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Implementing AI at Scale: A Guide for Small Business Leaders

With an increasing number of AI-powered tools available, opportunities abound for implementing AI both at home and within the workplace.

By Kacey Flygare.

Artificial intelligence (AI) doesn’t need to be intimidating. Most people already engage with some form of AI daily, from facial recognition unlocking phones to interacting with smart home devices. With an increasing number of AI-powered tools available, opportunities abound for implementing AI both at home and within the workplace.

Small business leaders wear many hats. They’re immersed in finance and accounting, sales and marketing, legal compliance, hiring, and much more. AI has the potential to enable these leaders to complete more tasks in less time, freeing them up to focus on business strategy. In fact, nearly half (45%) of businesses identify opportunities for AI to enhance processes like payments, expense management, and analytics, according to IDC. Moreover, almost 62% of finance leaders agree that AI is crucial for managing unforeseen challenges.

AI can reduce manual labor and errors, removing tedious, repetitive tasks from leaders’ plates. It’s capable of analyzing complex data in real-time, bolstering efficiency, and precision to accelerate outcomes. While many people worry about the human impact of AI, in reality improvements in employee retention, workforce engagement, and overall productivity often result following the implementation of AI.

AI is also scalable to fit any business’s needs, and the entry barrier is lower than ever. Here are three steps small-to-midsize businesses (SMBs) can take to initiate AI on a larger scale.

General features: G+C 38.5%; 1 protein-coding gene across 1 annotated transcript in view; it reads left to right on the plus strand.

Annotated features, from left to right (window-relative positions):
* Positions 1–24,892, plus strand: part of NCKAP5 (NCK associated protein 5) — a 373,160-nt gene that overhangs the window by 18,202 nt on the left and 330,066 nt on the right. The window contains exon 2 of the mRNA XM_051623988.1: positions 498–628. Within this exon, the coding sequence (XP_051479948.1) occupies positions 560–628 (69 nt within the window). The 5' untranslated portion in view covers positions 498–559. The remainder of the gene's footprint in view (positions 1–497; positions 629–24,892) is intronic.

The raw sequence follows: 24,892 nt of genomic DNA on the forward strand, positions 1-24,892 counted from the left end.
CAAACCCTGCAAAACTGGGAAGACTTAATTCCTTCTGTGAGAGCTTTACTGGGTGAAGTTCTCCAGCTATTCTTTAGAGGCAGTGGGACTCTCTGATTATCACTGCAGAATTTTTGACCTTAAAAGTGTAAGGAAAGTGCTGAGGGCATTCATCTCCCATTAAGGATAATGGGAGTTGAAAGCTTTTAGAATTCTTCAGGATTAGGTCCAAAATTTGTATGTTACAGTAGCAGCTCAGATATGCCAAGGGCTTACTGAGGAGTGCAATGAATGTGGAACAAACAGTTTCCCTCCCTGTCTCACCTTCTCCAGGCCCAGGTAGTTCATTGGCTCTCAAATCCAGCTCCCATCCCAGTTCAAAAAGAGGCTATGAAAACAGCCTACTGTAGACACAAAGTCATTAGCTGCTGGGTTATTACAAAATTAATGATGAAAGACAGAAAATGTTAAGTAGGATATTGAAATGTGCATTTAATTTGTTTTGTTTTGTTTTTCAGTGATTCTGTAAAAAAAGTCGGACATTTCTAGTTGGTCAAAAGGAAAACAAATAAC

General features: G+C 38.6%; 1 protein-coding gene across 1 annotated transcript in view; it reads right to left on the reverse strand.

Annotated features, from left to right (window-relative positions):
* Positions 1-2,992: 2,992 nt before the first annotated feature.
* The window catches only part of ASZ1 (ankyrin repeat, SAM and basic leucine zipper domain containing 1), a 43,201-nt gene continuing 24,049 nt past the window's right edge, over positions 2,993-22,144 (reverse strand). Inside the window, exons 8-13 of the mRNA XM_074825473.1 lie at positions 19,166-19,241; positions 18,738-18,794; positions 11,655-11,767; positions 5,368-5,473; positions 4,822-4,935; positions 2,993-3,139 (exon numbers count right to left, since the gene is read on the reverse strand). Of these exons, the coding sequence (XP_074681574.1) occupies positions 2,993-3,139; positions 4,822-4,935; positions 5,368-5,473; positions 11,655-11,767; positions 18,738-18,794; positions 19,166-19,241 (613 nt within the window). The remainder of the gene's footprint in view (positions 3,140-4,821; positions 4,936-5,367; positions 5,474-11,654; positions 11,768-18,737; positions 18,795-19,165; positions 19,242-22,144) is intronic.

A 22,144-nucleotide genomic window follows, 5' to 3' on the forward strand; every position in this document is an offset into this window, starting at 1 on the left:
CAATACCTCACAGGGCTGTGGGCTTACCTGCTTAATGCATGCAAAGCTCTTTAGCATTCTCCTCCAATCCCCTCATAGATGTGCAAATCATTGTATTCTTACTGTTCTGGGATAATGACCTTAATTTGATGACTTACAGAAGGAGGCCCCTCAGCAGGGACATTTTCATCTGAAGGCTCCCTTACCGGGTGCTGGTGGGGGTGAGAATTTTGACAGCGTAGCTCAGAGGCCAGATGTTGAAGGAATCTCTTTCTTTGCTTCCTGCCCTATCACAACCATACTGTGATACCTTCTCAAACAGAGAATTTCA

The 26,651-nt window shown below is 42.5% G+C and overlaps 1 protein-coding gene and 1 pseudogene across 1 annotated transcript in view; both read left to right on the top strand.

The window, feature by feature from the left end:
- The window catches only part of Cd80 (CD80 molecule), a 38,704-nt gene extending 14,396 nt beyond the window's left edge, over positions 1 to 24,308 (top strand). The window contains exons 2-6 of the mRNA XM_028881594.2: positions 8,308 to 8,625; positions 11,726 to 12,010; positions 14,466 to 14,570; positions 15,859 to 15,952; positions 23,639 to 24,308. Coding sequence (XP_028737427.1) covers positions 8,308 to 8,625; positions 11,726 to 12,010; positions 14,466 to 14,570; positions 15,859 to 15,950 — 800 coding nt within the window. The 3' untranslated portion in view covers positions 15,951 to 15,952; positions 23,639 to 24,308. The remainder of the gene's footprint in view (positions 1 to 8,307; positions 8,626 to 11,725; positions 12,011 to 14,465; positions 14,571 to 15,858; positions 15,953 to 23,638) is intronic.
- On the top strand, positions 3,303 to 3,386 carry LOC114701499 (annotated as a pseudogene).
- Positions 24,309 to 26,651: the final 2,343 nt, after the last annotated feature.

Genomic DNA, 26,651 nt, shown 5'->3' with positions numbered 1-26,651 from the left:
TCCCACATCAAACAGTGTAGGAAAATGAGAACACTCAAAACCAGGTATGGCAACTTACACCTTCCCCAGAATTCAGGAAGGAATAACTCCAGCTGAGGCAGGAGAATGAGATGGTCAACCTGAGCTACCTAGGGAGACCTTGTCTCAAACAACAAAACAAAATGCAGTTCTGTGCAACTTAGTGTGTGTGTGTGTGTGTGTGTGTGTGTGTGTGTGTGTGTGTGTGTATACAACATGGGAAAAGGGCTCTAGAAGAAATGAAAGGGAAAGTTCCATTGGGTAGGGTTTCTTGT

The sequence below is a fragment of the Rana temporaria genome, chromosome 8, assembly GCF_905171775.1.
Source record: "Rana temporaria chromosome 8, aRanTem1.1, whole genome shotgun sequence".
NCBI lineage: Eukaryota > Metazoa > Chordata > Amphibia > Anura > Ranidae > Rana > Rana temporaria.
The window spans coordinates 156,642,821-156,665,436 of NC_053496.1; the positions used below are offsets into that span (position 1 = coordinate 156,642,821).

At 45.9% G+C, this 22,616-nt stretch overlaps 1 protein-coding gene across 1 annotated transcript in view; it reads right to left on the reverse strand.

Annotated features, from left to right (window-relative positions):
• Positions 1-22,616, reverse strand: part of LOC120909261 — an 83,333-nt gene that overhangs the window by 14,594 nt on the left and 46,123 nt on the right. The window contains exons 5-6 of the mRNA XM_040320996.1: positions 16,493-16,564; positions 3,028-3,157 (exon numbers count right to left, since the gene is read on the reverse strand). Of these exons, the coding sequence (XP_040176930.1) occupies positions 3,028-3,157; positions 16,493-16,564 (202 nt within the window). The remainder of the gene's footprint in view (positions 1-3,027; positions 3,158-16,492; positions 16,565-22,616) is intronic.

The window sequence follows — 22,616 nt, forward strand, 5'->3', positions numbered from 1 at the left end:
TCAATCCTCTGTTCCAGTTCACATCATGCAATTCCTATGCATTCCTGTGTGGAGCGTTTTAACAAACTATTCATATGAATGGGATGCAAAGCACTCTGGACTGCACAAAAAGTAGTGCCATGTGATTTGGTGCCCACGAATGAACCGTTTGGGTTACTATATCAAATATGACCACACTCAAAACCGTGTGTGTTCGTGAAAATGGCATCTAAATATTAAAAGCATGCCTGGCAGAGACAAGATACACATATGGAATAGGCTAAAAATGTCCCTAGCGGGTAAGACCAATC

Step One: Define Priority Goals

Start by identifying the goals of AI. Assess everyday work and processes to identify the most time-consuming activities that yield low impact and don’t need manual supervision. Identify the issues you want to address, whether they involve risk identification, behavior modification, or efficiency enhancement. Create a list of tasks within a process, highlighting those currently handled manually. These areas may greatly benefit from AI intervention.

Automation of repetitive and labor-intensive tasks can drastically boost efficiency, particularly during staff transitions and onboarding phases. For instance, consider the expense audit process. In 2022, finance teams overlooked $1.6B in spending exceptions, according to an analysis of spending data from Oversight customers. Yet, we have found that by leveraging AI we can automatically audit 97% of expense reports.

Step Two: Start with Existing Solution Providers

After establishing goals, SMB leaders should review their current technology partners. Inquire about how their workplace tools incorporate AI and explore untapped capabilities that could benefit the business.

For instance, a company’s travel and expense solution might already employ AI and machine learning (ML) to simplify expense reports by adding context to receipts. Leaders may discover that this tool also offers an AI-driven audit feature that examines every expense report for inaccuracies.

Workplace solution providers often have extensive partner networks. It’s worth exploring partner integrations that could enhance processes and fulfill automation objectives. Using existing tools to their full potential is not only cost-effective, but also a critical aspect of any AI strategy.

Step Three: Prepare for the Next Generation of AI

With a clear understanding of which tasks to automate and what current solutions can accomplish, businesses can start preparing for generative AI.

Generative AI is the next pivotal phase of workplace digital transformation. Tech giants like Microsoft, Google, and SAP are already deploying generative AI tools that will soon be commonplace in AI-powered workplace solutions.

According to Gartner, 18% of finance staff have digital dexterity, compared to just 11% of their managers. As this technology becomes mainstream, SMB leaders can gain a competitive edge by investing in a workforce skilled in generative AI. This investment involves training current staff and recruiting new members with explicit AI knowledge and skills. Good places to start include LinkedIn Learning courses or Learning Modules offered by Microsoft.

The fear surrounding AI is largely unnecessary. Implementing an AI strategy doesn’t require a complete overhaul of existing technology infrastructures, and SMB leaders don’t need to be AI experts to grasp and apply it. All it requires is a strategic plan, coupled with existing partners and resources, to chart a path forward.


Kacey Flygare is general manager and global business head of SMB at SAP Concur.